#17 – What to Ask Your Energy Supplier

About this Factsheet

The purpose of this  factsheet is to help festival organisers to either choose a new power supplier, or to ask the right questions of an existing supplier when considering energy efficiency. This factsheet has been produced in partnership with Pearce Hire, a member of the Powerful Thinking steering group, with both the festival organiser and supplier perspectives in mind. Experience shows that a good partnership helps to achieve the greatest reductions in fuel and emissions: the case study of Cambridge Folk Festival shows this in action.

Appointing a new supplier

When considering which power supplier to appoint for your event or show it is worth bearing in mind the following criteria. Firstly, you must satisfy yourself that they are able to do the job efficiently, reliably, safely and to meet the specification within a reasonable budget. If so, the next questions are:

  • Do they have a track record for fuel and emissions reductions with clients and are they able to substantiate this?
  • What methods / techniques do they use as a company to reduce their carbon footprint?
  • Can they offer monitoring and a detailed post-event report?
  • What standard strategies do they have in place to reduce fuel usage and excess transport etc.?
  • What energy efficient equipment do they have? E.g. LED festoon and flood lights, hybrid generators, solar arrays, automatic switches for daylight hours etc.
  • Would they be happy to enter in to a long-term contract over several years so that you can both work together on a plan to reduce fuel consumption and emissions over a set period?
  • Would they be happy to sign a fixed-fee contract including fuel to incentivise fuel savings?

Working with your supplier

When you are happy with the of the above and have appointed the supplier:

  • Ensure that the contract includes efficiency and monitoring, and reflects expectations – see Factsheet #6: Five Tips for Smart Energy Contracts
  • Involve them in the planning stages from day one: it’s no good doing a great site design, booking the acts, stage, PA lighting, toilets and concessions, then just telling the power supplier to power it all up – by then it’s too late. A good supplier will be keen to advise from day one and the placing of key energy design elements can result in significant power reductions, fuel consumption and subsequently emissions. Both onsite and electrical system design are critical. See below an example of how an efficient system design can reduce equipment, fuel use, costs and emsisions:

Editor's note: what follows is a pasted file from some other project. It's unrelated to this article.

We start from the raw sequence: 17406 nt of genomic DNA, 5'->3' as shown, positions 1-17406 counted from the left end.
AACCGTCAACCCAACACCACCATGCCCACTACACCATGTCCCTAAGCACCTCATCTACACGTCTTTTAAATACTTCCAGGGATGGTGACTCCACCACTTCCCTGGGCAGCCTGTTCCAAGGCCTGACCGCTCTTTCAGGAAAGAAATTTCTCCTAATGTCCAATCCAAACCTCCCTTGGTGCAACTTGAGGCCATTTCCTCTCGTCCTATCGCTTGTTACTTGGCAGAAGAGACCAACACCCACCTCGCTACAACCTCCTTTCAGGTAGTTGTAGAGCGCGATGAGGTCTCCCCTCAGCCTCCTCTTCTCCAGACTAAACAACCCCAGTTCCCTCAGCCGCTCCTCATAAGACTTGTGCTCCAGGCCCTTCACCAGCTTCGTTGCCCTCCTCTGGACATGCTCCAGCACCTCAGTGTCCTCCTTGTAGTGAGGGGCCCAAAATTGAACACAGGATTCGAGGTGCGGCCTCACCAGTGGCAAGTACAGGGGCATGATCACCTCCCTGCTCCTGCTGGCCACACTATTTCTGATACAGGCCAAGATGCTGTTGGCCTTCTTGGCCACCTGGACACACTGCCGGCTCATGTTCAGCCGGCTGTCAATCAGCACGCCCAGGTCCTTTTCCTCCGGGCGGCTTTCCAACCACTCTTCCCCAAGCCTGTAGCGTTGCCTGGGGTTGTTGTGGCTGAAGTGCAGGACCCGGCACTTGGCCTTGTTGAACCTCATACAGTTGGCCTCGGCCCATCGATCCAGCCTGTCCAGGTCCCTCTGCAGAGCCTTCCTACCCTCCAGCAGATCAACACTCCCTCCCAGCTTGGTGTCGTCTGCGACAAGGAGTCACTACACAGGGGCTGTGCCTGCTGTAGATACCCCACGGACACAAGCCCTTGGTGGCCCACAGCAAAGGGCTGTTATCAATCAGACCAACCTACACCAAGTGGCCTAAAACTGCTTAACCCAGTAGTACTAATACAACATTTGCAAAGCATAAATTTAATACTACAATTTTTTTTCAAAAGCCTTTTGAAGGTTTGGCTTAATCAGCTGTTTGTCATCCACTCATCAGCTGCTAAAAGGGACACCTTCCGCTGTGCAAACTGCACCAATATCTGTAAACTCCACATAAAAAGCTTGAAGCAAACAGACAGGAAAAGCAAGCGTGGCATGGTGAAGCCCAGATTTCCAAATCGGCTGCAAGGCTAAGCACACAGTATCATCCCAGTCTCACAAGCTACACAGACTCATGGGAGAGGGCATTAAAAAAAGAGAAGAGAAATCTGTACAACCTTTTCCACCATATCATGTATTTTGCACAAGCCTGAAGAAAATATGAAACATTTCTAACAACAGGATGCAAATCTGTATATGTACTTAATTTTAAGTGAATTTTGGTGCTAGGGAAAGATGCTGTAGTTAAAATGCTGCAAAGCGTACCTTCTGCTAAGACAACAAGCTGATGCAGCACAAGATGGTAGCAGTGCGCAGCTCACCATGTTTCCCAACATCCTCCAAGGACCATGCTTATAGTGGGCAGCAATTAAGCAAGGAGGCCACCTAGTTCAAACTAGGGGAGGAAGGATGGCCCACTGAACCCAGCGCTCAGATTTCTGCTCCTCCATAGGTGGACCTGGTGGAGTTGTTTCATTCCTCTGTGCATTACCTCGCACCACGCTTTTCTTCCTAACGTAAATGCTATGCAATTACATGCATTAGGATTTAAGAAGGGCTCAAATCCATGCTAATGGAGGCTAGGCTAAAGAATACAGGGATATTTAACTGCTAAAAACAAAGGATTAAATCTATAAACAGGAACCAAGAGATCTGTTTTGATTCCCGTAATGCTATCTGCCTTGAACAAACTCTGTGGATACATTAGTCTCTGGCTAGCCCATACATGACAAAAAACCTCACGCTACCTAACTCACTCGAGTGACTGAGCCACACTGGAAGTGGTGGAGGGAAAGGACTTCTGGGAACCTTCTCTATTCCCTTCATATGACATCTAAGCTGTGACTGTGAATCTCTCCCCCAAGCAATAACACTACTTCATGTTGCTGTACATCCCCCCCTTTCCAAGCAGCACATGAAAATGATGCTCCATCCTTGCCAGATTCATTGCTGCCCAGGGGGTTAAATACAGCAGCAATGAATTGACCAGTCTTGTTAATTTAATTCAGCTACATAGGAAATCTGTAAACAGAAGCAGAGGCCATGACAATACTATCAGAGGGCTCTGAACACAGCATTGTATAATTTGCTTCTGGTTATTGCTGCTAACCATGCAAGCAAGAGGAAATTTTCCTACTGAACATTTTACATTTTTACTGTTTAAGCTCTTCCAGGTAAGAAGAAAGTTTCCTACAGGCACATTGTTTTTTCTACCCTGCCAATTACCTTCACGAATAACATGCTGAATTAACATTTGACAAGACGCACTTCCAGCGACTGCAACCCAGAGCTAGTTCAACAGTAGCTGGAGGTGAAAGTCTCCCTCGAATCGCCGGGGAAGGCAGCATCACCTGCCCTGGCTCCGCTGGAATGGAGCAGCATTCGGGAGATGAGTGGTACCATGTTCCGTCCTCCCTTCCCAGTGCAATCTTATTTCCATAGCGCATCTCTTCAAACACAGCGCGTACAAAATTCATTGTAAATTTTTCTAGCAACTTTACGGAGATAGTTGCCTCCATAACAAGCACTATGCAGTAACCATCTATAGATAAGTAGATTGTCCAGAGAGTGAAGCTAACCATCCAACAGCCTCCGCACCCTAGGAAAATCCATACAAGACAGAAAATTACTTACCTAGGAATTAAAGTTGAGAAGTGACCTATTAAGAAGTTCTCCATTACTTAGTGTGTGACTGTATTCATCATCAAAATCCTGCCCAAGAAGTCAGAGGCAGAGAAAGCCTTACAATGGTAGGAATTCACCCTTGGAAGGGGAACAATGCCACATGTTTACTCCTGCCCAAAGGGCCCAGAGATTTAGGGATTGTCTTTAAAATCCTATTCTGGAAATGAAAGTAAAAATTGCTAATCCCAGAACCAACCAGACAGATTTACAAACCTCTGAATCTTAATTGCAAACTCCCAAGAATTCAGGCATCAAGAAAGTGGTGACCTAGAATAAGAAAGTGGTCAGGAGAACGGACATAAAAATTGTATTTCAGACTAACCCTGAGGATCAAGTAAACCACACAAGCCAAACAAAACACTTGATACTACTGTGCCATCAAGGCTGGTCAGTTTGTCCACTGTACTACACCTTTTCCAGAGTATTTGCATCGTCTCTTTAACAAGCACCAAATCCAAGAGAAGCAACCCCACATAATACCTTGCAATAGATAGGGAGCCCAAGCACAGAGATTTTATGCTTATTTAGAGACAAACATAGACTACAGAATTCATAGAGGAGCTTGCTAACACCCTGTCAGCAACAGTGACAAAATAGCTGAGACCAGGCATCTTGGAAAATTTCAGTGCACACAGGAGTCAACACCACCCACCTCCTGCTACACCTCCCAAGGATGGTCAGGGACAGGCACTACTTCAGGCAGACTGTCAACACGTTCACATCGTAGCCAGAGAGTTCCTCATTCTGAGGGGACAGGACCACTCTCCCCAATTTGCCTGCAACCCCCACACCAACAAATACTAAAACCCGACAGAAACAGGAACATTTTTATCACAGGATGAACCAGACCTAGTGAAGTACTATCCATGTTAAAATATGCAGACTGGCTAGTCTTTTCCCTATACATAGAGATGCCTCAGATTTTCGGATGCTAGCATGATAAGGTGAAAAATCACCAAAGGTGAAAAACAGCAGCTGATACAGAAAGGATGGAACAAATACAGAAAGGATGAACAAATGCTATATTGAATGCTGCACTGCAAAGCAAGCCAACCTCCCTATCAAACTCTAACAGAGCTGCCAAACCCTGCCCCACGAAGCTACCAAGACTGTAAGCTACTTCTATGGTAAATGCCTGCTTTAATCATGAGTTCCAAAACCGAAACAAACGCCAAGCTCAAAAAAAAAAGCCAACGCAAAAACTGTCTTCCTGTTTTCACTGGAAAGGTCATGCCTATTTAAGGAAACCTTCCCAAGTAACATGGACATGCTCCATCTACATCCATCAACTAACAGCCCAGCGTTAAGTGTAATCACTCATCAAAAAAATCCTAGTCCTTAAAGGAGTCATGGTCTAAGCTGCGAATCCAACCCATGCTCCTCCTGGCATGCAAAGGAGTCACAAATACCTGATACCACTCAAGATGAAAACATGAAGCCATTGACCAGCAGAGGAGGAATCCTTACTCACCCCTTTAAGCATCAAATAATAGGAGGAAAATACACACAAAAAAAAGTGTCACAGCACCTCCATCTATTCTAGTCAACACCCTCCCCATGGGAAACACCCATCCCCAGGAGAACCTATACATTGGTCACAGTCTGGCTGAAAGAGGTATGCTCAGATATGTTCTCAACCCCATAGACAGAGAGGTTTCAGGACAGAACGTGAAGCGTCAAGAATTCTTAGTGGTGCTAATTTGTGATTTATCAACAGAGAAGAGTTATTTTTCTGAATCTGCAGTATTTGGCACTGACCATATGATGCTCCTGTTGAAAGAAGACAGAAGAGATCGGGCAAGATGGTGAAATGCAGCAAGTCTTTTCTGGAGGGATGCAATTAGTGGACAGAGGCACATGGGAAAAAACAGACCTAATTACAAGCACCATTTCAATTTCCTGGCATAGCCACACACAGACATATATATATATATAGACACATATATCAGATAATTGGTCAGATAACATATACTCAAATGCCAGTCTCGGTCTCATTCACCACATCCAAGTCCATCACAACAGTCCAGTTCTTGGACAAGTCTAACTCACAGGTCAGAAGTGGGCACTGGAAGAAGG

Example of a fuel efficient system design  

System put forward to suit production plan:  

2 x 200 kVA on the main stage –  1 x 24hrs 

1 x 60 kVA on production -–24hrs 

2 x100 kVA on concessions – 24hrs 

1 x 25Kva on toilets & Festoon – 24hrs 

1 x 60kva on comedy stage – 24hrs 

New efficient system design 

With clever system design, it may be possible to install a centrally located ‘generator farm’ to replace the above production plan with: 

3 x 200 kVA 

1 x 100 kVA  

If fully synchronised and load sharing, the 3rd 200 kVA set could be set to switch on ‘on demand’ only. When the show is shut it may be possible to run everything from the (24hr)100 kVA set, as it would only be powering lights, fridges, amplifiers and sound desks etc. 

  • Pass all the consumer details on to your power supplier so that they can gather accurate information of what they need.
  • Be realistic: Don’t expect massive reductions in the first year, if it is an existing event and a new supplier then give them chance to get to grips with the event, it’s very hard to radically change things that have been the same way for years. In this case the first year should be an assessment year; meet with your supplier and go around the site to look at ways of improving your power systems, get your supplier to monitor fuel usage and load over the event and then get them to come back with a post-show report on how to achieve various reductions. See Factsheet #21 – Advanced Power Monitoring Resource Pack: Measuring Power Factsheet & Recording Template for more details.
  • View your supplier as an environmental partner, working together to achieve significant reductions in fuel consumption and emissions if you do this you will be surprised at what you can achieve!

What can I ask my supplier?

Not everyone is an energy expert. Below are some questions to guide initial conversations with your supplier and make sure you’re heading in the right direction.

  • Based on the previous year (if applicable), do they think loads could be combined with changes to generator locations to achieve fewer generators?
  • Based on previous experience, what equipment do they advise against in order to achieve reductions in demand?
  • What information is actually useful to them? So that you can include requests for it in traders documentation to more accurately assess demand. See #19 – Working Out Energy Requirements for Concessions for more details.
  • Where can hybrid or smaller generators be employed to reduce fuel consumption overnight?
  • Can they use LED festoon?
  • Can they use at least a percentage of biodiesel?
  • Ask your supplier if they are using EN 14214 certified fuels, which guarantees compliance with hardware warranties.
  • When using biodiesel make sure it is locally or regionally sourced WVO biodiesel. See Factsheet #8 – Pros and Con of Low Energy Carbon Types for more details.